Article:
AS THE PENGUINS' players reconvened this September after more than four months apart, coach Dan Bylsma paid close attention to their collective mood. "I feel a sense of unrest," he said, "and it comes from the length of our off-season. There's a feeling that we left something on the table." Pittsburgh's stunning second-round playoff loss to the Canadiens in May came after a steady march (no playoff-series wins in 2007; three in '08; four, including the Stanley Cup finals, in '09) to the top of the NHL. Perhaps, and this is Bylsma's belief, the shock of the Montreal series will ensure his team's unwaning focus as it opens play in the new, luxury-suite-studded, $321 million Consol Energy Center.
At the heart of it all—of the team's mood, of the new building and of the Penguins' continued Stanley Cup hopes—skates captain Sidney Crosby, whose conference-best 51 goals and 109 points last season only begin to illustrate his value to the franchise. (The Consol Center's seating capacity, 18,087, nods at Crosby's number 87 sweater.) The addition of versatile forward Mike Comrie will allow Bylsma to mix his lines (Evgeni Malkin could see nearly as much time at wing as he does at center) while providing a go-to national anthem singer for Pittsburgh's new digs: Comrie married Hilary Duff in August.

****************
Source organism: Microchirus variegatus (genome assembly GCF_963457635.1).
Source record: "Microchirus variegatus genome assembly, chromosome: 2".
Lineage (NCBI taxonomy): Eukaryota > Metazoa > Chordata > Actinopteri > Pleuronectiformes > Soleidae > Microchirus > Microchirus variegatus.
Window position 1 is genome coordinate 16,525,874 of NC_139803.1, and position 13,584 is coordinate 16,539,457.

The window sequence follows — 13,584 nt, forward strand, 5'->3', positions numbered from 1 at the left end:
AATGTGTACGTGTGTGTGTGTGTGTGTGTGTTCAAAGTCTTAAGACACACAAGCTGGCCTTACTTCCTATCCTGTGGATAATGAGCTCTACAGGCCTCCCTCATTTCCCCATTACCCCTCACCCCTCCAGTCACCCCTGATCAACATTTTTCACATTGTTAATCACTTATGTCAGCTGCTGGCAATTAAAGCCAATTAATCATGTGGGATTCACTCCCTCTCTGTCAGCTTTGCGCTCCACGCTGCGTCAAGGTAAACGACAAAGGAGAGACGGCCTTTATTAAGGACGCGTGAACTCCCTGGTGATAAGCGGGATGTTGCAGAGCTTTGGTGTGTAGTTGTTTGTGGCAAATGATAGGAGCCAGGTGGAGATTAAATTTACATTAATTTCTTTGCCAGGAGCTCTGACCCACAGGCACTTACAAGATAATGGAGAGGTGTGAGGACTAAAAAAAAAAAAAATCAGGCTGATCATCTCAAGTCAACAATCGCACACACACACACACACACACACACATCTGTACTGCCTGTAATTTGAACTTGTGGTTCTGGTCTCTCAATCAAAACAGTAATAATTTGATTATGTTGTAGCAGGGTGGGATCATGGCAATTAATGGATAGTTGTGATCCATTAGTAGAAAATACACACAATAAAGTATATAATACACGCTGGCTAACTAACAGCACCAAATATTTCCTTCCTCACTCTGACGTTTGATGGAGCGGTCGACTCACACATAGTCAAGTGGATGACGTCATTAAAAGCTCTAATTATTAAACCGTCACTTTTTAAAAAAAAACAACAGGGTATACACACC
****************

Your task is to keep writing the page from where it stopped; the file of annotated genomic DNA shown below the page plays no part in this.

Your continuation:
The Penguins expect newly acquired Paul Martin and Zbynek Michalek to shore up the defense in front of goaltender Marc-André Fleury by quickly closing gaps on the ice and getting the puck onto their or their teammates' sticks. "We want to play defense fast," says Bylsma. "If we play defense half a game and offense half a game, that's not good. We want it to be offense 70 percent of the time, defense 30 percent."
The larger goal, which is highly attainable, remains unsaid. "We all see the picture of the Stanley Cup in our dressing room," says Bylsma. "We all know what the picture means."
Peter Laviolette (2nd season)